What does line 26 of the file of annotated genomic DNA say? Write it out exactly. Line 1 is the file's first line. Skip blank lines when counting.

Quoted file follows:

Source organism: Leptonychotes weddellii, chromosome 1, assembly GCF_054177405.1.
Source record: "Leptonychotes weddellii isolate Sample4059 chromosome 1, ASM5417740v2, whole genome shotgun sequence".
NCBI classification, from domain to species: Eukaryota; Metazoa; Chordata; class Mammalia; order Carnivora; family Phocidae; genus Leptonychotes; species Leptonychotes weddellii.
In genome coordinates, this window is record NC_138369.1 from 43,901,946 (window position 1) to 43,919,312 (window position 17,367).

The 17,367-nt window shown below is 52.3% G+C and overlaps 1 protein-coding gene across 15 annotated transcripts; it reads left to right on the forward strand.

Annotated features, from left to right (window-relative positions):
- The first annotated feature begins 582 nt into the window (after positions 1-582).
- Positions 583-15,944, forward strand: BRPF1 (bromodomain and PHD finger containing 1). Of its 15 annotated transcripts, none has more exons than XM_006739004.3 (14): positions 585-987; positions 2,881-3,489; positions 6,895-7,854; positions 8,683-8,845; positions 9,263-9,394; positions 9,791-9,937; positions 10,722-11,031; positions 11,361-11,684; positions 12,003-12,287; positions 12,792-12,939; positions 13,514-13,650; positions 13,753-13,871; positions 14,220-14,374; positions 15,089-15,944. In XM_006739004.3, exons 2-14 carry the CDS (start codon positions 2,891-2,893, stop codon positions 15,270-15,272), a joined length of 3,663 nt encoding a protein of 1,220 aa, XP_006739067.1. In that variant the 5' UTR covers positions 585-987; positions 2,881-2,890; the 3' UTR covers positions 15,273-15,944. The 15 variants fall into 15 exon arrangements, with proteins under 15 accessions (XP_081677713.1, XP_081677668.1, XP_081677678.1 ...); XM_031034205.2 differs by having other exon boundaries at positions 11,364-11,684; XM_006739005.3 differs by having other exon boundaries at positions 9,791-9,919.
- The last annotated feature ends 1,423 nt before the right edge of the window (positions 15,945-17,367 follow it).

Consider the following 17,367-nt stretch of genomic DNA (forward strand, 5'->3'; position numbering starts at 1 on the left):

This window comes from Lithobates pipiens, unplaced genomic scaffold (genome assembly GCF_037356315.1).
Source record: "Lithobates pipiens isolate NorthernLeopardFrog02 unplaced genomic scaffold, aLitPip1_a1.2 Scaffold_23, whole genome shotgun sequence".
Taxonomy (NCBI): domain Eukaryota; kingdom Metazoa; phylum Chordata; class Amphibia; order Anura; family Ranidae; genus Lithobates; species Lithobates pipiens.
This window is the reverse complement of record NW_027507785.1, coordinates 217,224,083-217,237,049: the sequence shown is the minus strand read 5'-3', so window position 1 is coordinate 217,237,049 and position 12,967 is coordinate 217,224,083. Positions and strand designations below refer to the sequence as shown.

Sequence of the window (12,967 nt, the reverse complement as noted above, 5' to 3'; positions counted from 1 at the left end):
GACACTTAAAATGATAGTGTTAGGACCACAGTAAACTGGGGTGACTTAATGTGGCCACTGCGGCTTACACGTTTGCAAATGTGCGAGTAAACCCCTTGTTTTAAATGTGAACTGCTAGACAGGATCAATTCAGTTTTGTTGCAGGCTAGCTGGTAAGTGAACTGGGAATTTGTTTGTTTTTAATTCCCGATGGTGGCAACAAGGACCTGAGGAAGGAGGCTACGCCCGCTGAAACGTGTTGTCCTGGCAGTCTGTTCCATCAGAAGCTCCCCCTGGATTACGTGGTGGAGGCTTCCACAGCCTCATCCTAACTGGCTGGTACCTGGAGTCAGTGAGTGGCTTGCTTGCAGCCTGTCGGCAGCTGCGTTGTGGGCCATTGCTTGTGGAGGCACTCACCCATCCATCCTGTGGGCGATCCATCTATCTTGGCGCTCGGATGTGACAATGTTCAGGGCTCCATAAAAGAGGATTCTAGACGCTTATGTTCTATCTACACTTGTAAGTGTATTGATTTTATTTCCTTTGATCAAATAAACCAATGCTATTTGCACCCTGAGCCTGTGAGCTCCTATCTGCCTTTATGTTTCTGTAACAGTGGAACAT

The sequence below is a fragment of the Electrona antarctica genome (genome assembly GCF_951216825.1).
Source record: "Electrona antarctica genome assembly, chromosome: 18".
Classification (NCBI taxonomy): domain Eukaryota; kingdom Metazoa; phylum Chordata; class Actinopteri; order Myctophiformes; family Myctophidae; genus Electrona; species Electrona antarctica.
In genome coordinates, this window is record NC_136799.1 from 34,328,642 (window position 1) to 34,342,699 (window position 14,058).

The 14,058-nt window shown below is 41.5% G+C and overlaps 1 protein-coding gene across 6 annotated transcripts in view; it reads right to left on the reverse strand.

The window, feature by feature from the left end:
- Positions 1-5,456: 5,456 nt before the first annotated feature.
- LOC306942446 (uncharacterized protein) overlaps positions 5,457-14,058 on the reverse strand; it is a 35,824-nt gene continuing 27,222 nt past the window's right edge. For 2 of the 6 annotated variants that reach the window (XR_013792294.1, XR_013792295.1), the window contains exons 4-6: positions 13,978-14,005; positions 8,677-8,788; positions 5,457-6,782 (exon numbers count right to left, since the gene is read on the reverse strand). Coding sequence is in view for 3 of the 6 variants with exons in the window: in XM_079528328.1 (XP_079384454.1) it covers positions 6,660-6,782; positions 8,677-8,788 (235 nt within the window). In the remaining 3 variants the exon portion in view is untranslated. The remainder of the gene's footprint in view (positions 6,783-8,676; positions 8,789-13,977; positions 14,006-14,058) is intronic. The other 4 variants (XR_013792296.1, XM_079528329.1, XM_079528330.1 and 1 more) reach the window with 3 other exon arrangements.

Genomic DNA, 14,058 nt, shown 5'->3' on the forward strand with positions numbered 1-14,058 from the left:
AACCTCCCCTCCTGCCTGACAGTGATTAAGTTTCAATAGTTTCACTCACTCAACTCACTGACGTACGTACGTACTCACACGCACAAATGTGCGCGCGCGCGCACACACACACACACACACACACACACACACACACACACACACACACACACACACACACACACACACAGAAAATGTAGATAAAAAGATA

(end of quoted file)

AACCTCCCCTCCTGCCTGACAGTGATTAAGTTTCAATAGTTTCACTCACTCAACTCACTGACGTACGTACGTACTCACACGCACAAATGTGCGCGCGCGCGCACACACACACACACACACACACACACACACACACACACACACACACACACACACACACACACACACAGAAAATGTAGATAAAAAGATA